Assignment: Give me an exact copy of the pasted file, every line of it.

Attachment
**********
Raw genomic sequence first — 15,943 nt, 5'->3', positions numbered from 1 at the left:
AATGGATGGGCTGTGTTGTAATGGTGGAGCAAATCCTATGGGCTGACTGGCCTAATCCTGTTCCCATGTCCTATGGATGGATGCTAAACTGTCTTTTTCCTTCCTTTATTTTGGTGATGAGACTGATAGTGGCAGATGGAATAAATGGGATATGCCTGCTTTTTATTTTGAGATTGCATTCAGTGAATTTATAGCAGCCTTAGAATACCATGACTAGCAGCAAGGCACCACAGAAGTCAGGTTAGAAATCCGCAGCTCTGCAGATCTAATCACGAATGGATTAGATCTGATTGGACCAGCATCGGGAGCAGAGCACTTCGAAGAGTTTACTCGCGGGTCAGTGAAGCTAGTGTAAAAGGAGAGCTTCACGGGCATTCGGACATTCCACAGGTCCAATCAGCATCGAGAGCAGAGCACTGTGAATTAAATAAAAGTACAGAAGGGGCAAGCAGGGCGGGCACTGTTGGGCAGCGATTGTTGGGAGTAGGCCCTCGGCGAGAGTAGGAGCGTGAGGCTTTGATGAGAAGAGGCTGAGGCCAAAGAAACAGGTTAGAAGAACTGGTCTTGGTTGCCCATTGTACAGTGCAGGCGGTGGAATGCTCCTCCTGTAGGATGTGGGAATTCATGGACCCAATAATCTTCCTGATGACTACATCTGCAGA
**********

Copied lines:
Raw genomic sequence first — 15,943 nt, 5'->3', positions numbered from 1 at the left:
AATGGATGGGCTGTGTTGTAATGGTGGAGCAAATCCTATGGGCTGACTGGCCTAATCCTGTTCCCATGTCCTATGGATGGATGCTAAACTGTCTTTTTCCTTCCTTTATTTTGGTGATGAGACTGATAGTGGCAGATGGAATAAATGGGATATGCCTGCTTTTTATTTTGAGATTGCATTCAGTGAATTTATAGCAGCCTTAGAATACCATGACTAGCAGCAAGGCACCACAGAAGTCAGGTTAGAAATCCGCAGCTCTGCAGATCTAATCACGAATGGATTAGATCTGATTGGACCAGCATCGGGAGCAGAGCACTTCGAAGAGTTTACTCGCGGGTCAGTGAAGCTAGTGTAAAAGGAGAGCTTCACGGGCATTCGGACATTCCACAGGTCCAATCAGCATCGAGAGCAGAGCACTGTGAATTAAATAAAAGTACAGAAGGGGCAAGCAGGGCGGGCACTGTTGGGCAGCGATTGTTGGGAGTAGGCCCTCGGCGAGAGTAGGAGCGTGAGGCTTTGATGAGAAGAGGCTGAGGCCAAAGAAACAGGTTAGAAGAACTGGTCTTGGTTGCCCATTGTACAGTGCAGGCGGTGGAATGCTCCTCCTGTAGGATGTGGGAATTCATGGACCCAATAATCTTCCTGATGACTACATCTGCAGA